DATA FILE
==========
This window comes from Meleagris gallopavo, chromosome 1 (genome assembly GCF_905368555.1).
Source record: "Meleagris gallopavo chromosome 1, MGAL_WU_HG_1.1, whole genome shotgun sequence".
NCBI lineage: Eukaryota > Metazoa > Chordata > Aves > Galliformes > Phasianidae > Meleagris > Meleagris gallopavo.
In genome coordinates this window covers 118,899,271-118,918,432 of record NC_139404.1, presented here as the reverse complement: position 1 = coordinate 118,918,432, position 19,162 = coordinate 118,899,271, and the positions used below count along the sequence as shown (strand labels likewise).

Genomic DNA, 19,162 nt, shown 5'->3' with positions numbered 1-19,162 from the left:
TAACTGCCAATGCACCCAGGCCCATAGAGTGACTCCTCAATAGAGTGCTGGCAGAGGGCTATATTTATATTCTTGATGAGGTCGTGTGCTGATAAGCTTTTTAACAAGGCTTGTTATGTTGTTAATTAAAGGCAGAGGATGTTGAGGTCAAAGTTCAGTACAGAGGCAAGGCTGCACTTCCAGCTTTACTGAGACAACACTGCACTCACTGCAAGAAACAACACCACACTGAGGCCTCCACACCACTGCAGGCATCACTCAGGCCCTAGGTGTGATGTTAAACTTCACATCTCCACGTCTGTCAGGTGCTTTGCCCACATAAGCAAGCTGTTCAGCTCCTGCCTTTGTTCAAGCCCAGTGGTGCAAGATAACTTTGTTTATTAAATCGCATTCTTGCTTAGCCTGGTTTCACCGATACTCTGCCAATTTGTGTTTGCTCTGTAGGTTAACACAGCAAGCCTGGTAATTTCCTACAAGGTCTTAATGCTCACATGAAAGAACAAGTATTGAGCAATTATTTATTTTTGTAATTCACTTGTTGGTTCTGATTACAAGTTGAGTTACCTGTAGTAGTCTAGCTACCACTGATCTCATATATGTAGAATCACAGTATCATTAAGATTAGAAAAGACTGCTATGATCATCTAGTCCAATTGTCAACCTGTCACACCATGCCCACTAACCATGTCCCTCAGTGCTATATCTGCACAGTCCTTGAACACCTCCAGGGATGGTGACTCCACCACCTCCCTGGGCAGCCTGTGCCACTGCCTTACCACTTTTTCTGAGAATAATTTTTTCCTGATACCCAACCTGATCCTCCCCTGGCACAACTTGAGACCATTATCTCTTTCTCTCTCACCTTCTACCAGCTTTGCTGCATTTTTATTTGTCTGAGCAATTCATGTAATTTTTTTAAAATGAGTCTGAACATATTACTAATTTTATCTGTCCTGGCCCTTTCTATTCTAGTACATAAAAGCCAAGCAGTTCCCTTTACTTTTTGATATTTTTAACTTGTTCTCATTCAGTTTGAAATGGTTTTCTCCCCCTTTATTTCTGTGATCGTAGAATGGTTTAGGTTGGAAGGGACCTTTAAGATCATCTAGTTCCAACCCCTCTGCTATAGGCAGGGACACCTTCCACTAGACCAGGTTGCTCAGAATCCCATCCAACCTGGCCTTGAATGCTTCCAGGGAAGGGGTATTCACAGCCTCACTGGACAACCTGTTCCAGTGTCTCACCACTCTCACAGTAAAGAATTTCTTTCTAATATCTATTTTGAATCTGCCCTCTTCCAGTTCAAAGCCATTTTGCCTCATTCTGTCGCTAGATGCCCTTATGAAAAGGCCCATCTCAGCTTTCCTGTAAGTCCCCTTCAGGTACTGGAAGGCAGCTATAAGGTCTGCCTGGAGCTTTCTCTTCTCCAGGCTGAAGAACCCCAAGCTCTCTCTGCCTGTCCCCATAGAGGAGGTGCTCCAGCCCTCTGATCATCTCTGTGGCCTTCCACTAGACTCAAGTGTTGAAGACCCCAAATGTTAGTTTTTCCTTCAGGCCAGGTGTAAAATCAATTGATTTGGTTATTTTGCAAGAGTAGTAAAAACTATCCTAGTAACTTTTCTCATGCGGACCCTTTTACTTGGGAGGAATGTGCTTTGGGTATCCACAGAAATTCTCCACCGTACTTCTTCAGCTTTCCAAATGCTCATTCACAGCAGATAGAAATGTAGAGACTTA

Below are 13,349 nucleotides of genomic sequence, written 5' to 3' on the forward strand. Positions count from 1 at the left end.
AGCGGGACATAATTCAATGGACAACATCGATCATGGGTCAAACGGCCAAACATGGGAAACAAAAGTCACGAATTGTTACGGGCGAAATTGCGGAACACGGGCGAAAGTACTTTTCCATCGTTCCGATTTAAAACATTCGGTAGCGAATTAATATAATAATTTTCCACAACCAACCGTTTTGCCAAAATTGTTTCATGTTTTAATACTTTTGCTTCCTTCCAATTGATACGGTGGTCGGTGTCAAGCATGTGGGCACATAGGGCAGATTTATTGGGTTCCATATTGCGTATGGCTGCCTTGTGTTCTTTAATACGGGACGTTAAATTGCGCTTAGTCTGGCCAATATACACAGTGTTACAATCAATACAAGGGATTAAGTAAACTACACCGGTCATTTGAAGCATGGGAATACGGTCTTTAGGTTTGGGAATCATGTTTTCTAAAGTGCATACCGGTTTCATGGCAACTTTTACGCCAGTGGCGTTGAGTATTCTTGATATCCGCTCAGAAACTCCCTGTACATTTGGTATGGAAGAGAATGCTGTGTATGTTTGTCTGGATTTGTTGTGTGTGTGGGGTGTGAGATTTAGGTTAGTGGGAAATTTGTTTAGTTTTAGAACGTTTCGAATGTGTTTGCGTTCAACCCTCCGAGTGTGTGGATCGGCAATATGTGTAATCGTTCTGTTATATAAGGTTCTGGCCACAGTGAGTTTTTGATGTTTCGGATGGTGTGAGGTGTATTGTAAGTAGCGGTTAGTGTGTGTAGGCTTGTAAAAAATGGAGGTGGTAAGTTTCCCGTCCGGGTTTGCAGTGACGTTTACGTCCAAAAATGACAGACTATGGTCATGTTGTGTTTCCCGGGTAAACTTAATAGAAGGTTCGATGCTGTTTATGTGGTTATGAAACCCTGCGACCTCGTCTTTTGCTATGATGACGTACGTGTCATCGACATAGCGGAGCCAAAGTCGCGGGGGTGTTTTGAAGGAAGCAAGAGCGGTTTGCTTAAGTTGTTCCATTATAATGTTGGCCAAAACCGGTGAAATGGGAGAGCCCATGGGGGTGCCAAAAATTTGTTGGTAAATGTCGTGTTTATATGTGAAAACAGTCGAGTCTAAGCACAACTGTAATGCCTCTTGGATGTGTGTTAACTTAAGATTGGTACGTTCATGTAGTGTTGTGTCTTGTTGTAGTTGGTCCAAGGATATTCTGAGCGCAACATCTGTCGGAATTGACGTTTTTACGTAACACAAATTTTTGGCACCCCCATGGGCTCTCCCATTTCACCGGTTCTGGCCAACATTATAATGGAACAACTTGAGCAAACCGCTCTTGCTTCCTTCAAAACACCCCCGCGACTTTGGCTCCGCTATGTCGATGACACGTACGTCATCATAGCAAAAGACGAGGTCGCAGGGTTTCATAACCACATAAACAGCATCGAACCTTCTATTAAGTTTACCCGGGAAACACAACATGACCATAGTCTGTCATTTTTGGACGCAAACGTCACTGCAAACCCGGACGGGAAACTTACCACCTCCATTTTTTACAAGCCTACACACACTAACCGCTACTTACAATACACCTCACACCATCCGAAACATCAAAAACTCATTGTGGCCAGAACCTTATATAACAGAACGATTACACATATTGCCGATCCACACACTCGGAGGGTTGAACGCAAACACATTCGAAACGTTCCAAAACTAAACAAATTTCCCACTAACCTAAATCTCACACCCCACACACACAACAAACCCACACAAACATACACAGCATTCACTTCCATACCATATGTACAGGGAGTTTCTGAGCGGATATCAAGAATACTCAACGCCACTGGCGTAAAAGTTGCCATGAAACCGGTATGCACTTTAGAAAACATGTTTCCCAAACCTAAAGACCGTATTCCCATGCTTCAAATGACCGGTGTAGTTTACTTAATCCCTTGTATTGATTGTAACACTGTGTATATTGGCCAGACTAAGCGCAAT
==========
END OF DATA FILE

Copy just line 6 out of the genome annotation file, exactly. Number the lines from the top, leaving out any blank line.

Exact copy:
TAACTGCCAATGCACCCAGGCCCATAGAGTGACTCCTCAATAGAGTGCTGGCAGAGGGCTATATTTATATTCTTGATGAGGTCGTGTGCTGATAAGCTTTTTAACAAGGCTTGTTATGTTGTTAATTAAAGGCAGAGGATGTTGAGGTCAAAGTTCAGTACAGAGGCAAGGCTGCACTTCCAGCTTTACTGAGACAACACTGCACTCACTGCAAGAAACAACACCACACTGAGGCCTCCACACCACTGCAGGCATCACTCAGGCCCTAGGTGTGATGTTAAACTTCACATCTCCACGTCTGTCAGGTGCTTTGCCCACATAAGCAAGCTGTTCAGCTCCTGCCTTTGTTCAAGCCCAGTGGTGCAAGATAACTTTGTTTATTAAATCGCATTCTTGCTTAGCCTGGTTTCACCGATACTCTGCCAATTTGTGTTTGCTCTGTAGGTTAACACAGCAAGCCTGGTAATTTCCTACAAGGTCTTAATGCTCACATGAAAGAACAAGTATTGAGCAATTATTTATTTTTGTAATTCACTTGTTGGTTCTGATTACAAGTTGAGTTACCTGTAGTAGTCTAGCTACCACTGATCTCATATATGTAGAATCACAGTATCATTAAGATTAGAAAAGACTGCTATGATCATCTAGTCCAATTGTCAACCTGTCACACCATGCCCACTAACCATGTCCCTCAGTGCTATATCTGCACAGTCCTTGAACACCTCCAGGGATGGTGACTCCACCACCTCCCTGGGCAGCCTGTGCCACTGCCTTACCACTTTTTCTGAGAATAATTTTTTCCTGATACCCAACCTGATCCTCCCCTGGCACAACTTGAGACCATTATCTCTTTCTCTCTCACCTTCTACCAGCTTTGCTGCATTTTTATTTGTCTGAGCAATTCATGTAATTTTTTTAAAATGAGTCTGAACATATTACTAATTTTATCTGTCCTGGCCCTTTCTATTCTAGTACATAAAAGCCAAGCAGTTCCCTTTACTTTTTGATATTTTTAACTTGTTCTCATTCAGTTTGAAATGGTTTTCTCCCCCTTTATTTCTGTGATCGTAGAATGGTTTAGGTTGGAAGGGACCTTTAAGATCATCTAGTTCCAACCCCTCTGCTATAGGCAGGGACACCTTCCACTAGACCAGGTTGCTCAGAATCCCATCCAACCTGGCCTTGAATGCTTCCAGGGAAGGGGTATTCACAGCCTCACTGGACAACCTGTTCCAGTGTCTCACCACTCTCACAGTAAAGAATTTCTTTCTAATATCTATTTTGAATCTGCCCTCTTCCAGTTCAAAGCCATTTTGCCTCATTCTGTCGCTAGATGCCCTTATGAAAAGGCCCATCTCAGCTTTCCTGTAAGTCCCCTTCAGGTACTGGAAGGCAGCTATAAGGTCTGCCTGGAGCTTTCTCTTCTCCAGGCTGAAGAACCCCAAGCTCTCTCTGCCTGTCCCCATAGAGGAGGTGCTCCAGCCCTCTGATCATCTCTGTGGCCTTCCACTAGACTCAAGTGTTGAAGACCCCAAATGTTAGTTTTTCCTTCAGGCCAGGTGTAAAATCAATTGATTTGGTTATTTTGCAAGAGTAGTAAAAACTATCCTAGTAACTTTTCTCATGCGGACCCTTTTACTTGGGAGGAATGTGCTTTGGGTATCCACAGAAATTCTCCACCGTACTTCTTCAGCTTTCCAAATGCTCATTCACAGCAGATAGAAATGTAGAGACTTA